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The most distinctive feature of the UDC David A. Clarke School of Law (UDC Law) program of legal education is its commitment to clinical and experiential learning. Since our founding, we have advanced the notion that students learn to become effective and ethical lawyers through supervised representation of real clients with real legal needs. UDC Law’s clinical training program is consistently ranked as one of the top 10 in the nation.

The arc of our clinical and experiential learning program begins in the summer following first year, when students may elect to participate in the Summer Public Interest Fellowship Program. Summer fellows receive financial stipends while providing a minimum of 400 hours of law-related, attorney-supervised service in judicial chambers, government agencies, and nonprofit organizations. Not limited to the District, students have served, learned, and made valuable connections all over the U.S. and even internationally.

Our signature program is clinical legal education, in which students work under the supervision of faculty members to provide legal services to District residents. UDC Law has the highest clinic requirement of any law school in the country. All full-time students experience at least 600 hours, and all part-time students experience at least 425 hours, of hands-on clinical work that prepares them to deal effectively with clients and use their legal knowledge to solve real-world problems.

Many students choose to earn additional credits by participating in an externship placement. The Externship Program allows students to earn academic credit for legal experience during the spring and summer semesters. Students enroll in a highly structured class that helps them develop their professional identities while working with members of the judiciary, governmental agencies, or non-profit legal organizations.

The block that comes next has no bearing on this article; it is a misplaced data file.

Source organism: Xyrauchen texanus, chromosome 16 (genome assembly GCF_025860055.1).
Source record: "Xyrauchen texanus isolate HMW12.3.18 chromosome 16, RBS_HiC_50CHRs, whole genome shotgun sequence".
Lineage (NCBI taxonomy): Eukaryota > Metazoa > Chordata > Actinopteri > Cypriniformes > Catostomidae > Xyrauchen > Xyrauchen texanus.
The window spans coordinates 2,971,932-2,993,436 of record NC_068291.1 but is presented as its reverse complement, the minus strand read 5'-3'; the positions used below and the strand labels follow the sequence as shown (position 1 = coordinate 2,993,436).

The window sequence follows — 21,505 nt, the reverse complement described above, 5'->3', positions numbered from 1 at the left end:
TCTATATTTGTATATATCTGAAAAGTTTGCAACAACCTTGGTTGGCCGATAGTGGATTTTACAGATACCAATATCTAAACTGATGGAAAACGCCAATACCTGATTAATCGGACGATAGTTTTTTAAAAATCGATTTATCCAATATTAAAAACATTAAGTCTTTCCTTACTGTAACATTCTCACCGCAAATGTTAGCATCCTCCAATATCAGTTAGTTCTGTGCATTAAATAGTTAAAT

In addition, UDC Law faculty regularly develop new courses with practicum components that blend classroom learning with hands-on problem-solving activities.

For example, each year, UDC Law offers an “alternative spring break” for upper-level law students and professors participating in its three-credit Service-Learning Practicum & Seminar. On these service trips, faculty members and students work in partnership with local legal services organizations and community groups to identify and address a broad array of pressing community issues. It is a capstone experiential program that allows students to apply the learning from clinical and classroom courses.

Other types of practical learning opportunities UDC Law has offered in recent years: students enrolled in the Housing Law Seminar & Practicum spent spring break in Havana, Cuba, comparing legal approaches to homelessness and lack of affordable housing; students enrolled in State and Local Government learned about the Freedom of Information Act by drafting FOIA complaints on behalf of real clients; and students enrolled in the Immigration Law Practicum spent 2-3 hours each week outside of class assisting clients with immigration matters.

For students who know they would like to specialize in a certain kind of law, we have developed Pathways to Practice in eight broad practice areas to help you choose core courses, electives, clinics and other experiential learning opportunities that connect with specific areas of study and career paths.